Emotions will be running higher than normal Friday night when the University at Buffalo opens its football season against the University of Albany at UB Stadium.
There will be a moment of silence before 7 p.m. kickoff for late UB defensive end Solomon Jackson. That gesture will kick off a season that UB has dedicated to the player who died in February after collapsing during a team offseason conditioning workout.
“We watched film and we saw him on film against Albany last year, and we miss our brother and wish he could be here with us right now,” said UB senior defensive tackle Max Perisse. “So we’re trying to do everything as hard as we can and win a championship for him and go to a bowl game for him.”
Jackson, a junior from Stone Mountain, Ga., succumbed after a heart-related collapse. UB has not released any details of what medical condition or factors caused his death, although a couple of players said it happened during routine stretching exercises.
The Bulls will wear a sticker with Jackson’s No. 41 on their helmets this season. The front of their helmets include a label that reads “All 41,” and everyone in the program frequently wears “Solo 41” T-shirts. Jackson’s jersey still hangs in his locker, which is glassed off in UB’s dressing room.
“I guess the best way to honor him is to go about our daily business the way he conducted himself in working hard and being about the team all the time,” said UB coach Lance Leipold. “Between shirts and stickers, there will always be on us some way to remind ourselves of what he gave to us.”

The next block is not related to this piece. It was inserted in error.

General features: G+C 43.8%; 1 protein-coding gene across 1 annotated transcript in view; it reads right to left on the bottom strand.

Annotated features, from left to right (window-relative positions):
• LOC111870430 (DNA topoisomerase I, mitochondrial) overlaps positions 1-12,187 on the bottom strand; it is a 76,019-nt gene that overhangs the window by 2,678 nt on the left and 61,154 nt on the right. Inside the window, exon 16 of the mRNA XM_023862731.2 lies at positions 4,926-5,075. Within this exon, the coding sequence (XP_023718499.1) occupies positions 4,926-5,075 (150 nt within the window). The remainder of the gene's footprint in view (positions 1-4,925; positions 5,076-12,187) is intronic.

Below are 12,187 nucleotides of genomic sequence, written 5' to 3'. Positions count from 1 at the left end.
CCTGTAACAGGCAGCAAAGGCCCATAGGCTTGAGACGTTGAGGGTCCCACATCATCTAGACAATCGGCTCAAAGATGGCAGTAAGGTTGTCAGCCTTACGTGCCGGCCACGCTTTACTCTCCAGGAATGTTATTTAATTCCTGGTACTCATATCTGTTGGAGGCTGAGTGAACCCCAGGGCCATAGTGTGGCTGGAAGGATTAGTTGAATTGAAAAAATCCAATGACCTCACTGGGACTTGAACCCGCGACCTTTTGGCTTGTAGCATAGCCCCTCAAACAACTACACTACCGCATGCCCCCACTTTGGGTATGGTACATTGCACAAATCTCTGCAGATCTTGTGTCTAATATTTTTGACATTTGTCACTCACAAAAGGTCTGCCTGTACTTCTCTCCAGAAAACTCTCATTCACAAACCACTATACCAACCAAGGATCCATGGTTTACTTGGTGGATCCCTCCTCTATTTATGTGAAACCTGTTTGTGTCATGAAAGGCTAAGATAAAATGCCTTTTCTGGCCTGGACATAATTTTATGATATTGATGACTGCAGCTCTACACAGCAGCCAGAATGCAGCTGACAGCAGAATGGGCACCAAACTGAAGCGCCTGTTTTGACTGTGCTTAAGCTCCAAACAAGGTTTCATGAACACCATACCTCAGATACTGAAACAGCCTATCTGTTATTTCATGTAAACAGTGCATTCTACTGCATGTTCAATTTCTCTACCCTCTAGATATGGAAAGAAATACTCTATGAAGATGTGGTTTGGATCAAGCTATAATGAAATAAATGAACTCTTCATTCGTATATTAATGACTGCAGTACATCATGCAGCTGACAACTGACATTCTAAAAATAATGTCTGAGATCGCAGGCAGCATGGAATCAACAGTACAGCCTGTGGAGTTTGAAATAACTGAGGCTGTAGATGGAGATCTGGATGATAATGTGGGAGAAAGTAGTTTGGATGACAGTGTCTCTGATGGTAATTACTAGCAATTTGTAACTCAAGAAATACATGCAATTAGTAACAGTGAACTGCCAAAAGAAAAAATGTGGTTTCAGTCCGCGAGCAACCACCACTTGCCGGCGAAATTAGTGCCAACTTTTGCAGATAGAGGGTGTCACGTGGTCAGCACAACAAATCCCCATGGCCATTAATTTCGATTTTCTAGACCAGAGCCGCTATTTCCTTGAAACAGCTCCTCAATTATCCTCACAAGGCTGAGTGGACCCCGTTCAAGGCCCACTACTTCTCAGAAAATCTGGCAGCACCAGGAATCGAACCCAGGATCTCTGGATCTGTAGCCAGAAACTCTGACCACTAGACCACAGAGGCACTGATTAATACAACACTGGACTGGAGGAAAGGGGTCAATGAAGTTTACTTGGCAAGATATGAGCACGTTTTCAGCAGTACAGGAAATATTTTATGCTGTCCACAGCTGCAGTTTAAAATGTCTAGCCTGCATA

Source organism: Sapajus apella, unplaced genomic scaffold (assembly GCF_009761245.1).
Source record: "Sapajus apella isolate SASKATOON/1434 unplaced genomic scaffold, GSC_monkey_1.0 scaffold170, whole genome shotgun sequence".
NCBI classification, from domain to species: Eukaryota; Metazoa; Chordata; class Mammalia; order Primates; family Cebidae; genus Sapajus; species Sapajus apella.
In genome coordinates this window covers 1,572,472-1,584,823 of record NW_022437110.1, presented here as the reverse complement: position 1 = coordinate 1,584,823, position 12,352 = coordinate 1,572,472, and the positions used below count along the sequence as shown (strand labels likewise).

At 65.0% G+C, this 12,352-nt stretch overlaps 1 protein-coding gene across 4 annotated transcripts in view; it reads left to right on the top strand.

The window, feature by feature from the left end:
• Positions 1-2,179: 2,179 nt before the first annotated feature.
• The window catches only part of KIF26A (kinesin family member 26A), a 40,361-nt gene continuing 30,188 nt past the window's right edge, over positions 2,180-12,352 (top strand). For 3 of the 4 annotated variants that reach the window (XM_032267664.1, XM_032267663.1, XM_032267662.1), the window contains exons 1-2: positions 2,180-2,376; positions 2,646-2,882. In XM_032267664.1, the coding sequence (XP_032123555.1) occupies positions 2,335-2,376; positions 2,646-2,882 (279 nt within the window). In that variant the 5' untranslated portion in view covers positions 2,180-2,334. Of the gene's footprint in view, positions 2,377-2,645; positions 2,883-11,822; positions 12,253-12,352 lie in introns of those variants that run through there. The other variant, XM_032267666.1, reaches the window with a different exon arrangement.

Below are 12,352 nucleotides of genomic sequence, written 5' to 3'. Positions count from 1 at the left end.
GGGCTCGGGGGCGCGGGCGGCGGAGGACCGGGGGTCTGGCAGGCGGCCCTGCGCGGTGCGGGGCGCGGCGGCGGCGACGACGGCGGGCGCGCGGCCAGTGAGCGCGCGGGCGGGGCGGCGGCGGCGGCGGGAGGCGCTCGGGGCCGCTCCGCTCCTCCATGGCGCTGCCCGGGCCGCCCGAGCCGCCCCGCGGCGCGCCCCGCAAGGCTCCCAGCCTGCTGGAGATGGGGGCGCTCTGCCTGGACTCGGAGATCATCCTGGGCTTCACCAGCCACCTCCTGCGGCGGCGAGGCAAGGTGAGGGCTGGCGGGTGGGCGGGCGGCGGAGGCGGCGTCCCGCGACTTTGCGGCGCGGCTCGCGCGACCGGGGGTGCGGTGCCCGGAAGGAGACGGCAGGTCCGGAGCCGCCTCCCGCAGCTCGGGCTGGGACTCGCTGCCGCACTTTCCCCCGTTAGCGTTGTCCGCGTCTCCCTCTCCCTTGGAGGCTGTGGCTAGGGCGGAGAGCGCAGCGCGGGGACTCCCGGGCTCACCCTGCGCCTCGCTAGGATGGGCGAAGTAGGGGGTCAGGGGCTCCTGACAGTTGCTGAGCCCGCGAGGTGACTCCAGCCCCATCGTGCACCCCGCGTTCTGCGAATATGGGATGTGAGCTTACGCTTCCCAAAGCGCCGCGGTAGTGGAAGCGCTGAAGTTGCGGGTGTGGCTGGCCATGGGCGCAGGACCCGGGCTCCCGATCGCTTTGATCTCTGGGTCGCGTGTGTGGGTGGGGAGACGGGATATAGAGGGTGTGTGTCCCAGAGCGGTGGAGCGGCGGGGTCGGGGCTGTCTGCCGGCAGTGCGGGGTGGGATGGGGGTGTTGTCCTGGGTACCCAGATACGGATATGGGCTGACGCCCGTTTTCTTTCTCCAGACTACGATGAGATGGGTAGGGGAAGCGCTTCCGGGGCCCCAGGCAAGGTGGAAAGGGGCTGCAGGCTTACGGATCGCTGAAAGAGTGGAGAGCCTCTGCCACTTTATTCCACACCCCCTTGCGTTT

“He’s definitely on my mind a lot, especially getting ready to go into this game,” said UB senior defensive end Brandon Crawford. “At times last year he was my roommate in the hotel. It’ll definitely hit me when we go to the hotel. Just seeing how he got ready for games and seeing his locker and him not actually getting dressed is going to be kind of tough. I know he wants us to go out and play hard and do great things for him, and we want to do that in remembrance of his name.”
Jackson started six games as a sophomore last season and played about 40 percent of the defensive snaps. He had 13 tackles and two sacks. He was known among his teammates for his relentless enthusiasm.
“Every time we talk about effort and every time we talk about attitude, he comes up because his attitude and the way he approached everything had a huge influence on everyone,” said senior cornerback Boise Ross. “So that plays a huge role in what we do now.”
Ross was Jackson’s roommate most of the time on the road.
“That was the toughest thing I’ve ever had to deal with,” Ross said. “I’ve never had a death in the family, and he was a close friend of mine. He’s on my mind every day. I talk to his father. He’s a very admirable guy. He’s so caring. He could be worried about other things, but he’s always calling me and asking to see how I’m doing.”
There were 21 deaths of NCAA football players in offseason workouts between 2000 and mid-2012, according to a study conducted by a consortium of sports medicine experts, including the National Athletic Trainers Association. Some were due to heat stroke and some to heart conditions.
“For me personally, it still doesn’t seem completely real,” Crawford said. “It seems like he went him on break or something and just didn’t come back, and I’m waiting for him to come back still.”